Carol Ann Duffy and the past:In Mrs Tilscher's Class
If Carol Ann Duffy often uncovers the 'foreignness' of the past,and may explore its disturbances, then it is of significance that in this poem, at least initially, she appears to celebrate any exoticism she finds back then.
For the wonderfully nostalgic opening line:
'You could travel up the Blue Nile /with your finger..' revisits the wonder and freshness of Primary School where learning has its own permitted conventions such as the recurring blue colour of all the world's water ! Such unrealistic conventions are completely accepted as it is this unique naivety of experience at school that defines it and makes it singular.
The poem appears to open in the middle of a lesson and it is this seeming 'naturalness that makes the world of school come back to life. Memory is resurrection as well as recollection.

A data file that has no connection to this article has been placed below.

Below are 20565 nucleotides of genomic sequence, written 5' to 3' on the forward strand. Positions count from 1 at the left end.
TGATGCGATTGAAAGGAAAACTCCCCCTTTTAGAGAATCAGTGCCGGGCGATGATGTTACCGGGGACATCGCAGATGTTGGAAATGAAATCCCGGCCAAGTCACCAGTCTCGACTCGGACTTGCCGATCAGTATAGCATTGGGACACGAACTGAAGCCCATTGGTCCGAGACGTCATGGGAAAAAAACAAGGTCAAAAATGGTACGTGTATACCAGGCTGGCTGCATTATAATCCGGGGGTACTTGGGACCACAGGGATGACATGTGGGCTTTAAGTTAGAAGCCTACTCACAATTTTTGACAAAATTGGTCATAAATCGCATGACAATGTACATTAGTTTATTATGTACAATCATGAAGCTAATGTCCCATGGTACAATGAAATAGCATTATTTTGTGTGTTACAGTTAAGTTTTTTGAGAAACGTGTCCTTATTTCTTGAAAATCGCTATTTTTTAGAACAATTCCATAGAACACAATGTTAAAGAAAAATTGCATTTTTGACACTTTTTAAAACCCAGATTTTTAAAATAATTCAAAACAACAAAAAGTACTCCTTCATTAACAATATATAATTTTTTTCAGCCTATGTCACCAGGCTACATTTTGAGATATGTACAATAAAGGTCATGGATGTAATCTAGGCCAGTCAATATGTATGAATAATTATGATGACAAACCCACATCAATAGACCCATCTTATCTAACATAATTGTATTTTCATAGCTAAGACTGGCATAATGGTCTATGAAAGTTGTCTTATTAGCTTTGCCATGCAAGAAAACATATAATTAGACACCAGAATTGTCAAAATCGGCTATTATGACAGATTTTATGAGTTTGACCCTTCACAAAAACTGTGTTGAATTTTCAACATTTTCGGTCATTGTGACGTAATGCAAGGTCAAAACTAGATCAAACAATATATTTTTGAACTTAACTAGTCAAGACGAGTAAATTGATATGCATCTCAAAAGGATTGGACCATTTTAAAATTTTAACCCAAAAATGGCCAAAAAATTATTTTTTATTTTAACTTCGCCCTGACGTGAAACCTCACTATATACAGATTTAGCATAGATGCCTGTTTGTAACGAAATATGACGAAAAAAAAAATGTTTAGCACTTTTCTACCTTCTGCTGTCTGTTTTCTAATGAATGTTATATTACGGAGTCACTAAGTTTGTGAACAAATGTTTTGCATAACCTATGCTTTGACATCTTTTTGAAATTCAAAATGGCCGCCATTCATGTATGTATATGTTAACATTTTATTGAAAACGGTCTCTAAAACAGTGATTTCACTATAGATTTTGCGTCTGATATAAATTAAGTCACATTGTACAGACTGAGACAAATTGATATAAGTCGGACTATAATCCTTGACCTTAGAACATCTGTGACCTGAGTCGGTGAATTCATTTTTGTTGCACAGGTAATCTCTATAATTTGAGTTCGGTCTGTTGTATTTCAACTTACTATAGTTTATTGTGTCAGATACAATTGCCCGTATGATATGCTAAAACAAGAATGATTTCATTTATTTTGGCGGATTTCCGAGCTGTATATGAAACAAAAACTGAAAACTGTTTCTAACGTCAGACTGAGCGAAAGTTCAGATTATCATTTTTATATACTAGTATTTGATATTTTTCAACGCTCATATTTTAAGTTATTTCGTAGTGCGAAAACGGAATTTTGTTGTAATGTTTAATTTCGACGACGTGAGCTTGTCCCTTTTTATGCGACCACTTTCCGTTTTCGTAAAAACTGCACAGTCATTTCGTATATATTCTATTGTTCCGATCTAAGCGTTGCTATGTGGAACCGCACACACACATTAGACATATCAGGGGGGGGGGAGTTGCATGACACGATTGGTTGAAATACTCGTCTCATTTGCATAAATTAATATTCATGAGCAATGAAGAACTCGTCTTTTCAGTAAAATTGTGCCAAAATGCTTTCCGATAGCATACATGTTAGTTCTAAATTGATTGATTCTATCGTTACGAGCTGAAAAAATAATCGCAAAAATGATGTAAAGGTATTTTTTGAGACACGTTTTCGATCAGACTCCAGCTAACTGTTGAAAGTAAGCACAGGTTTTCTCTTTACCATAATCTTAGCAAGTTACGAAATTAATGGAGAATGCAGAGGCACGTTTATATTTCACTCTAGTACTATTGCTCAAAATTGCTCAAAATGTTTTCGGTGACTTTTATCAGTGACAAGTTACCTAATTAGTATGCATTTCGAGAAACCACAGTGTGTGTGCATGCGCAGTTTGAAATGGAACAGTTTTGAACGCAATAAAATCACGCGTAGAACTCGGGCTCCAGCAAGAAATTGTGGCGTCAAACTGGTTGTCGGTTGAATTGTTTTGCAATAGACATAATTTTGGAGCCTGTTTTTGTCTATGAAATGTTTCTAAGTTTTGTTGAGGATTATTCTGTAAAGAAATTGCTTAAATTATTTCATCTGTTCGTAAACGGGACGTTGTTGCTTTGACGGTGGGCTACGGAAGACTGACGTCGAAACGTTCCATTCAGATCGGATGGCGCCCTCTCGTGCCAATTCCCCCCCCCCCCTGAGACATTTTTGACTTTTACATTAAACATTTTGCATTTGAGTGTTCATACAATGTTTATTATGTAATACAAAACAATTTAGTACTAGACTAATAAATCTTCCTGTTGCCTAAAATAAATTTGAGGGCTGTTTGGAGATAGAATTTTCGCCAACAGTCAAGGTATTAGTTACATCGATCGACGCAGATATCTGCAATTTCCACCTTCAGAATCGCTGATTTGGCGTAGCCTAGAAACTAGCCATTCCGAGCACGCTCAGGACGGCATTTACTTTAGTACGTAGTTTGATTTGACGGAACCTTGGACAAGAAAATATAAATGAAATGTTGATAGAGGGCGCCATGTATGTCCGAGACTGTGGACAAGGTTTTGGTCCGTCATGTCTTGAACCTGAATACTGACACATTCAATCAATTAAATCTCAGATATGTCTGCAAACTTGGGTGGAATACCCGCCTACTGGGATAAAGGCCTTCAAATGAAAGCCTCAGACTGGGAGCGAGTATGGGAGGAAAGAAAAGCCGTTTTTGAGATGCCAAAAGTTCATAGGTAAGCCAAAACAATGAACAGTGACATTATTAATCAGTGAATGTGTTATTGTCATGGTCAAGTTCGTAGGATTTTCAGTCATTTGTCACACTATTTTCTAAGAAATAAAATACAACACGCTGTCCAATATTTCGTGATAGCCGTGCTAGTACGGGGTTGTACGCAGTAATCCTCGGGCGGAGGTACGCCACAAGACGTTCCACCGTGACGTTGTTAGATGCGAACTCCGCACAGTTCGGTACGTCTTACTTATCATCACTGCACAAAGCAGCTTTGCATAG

For Duffy is reanimating a lost world through a highly selective series of images and ideas which have to represent experiences now well out of view. The intensity and power of Duffy's selective process transport us back into a past where Rivers are everlastingly blue and windows have to be opened with long poles usually borrowed from another class!
We are also immediately anchored into the highly sensory world and words of primary school so that we feel this journey back into the past almost bodily/physically so that we are listening as Mrs Tilscher 'chanted the scenery' or smelling the 'scent of a pencil' or basking in the pleasure of 'a good gold star.' these images only work as they are both local and universal.
And it is the Universality of Duffy's world of primary worlds and words which recreates a past that seems safe and secure; even killers are relegated to being an 'uneasy smudge of a mistake' through the lovingly observed procedures and rituals of school routines.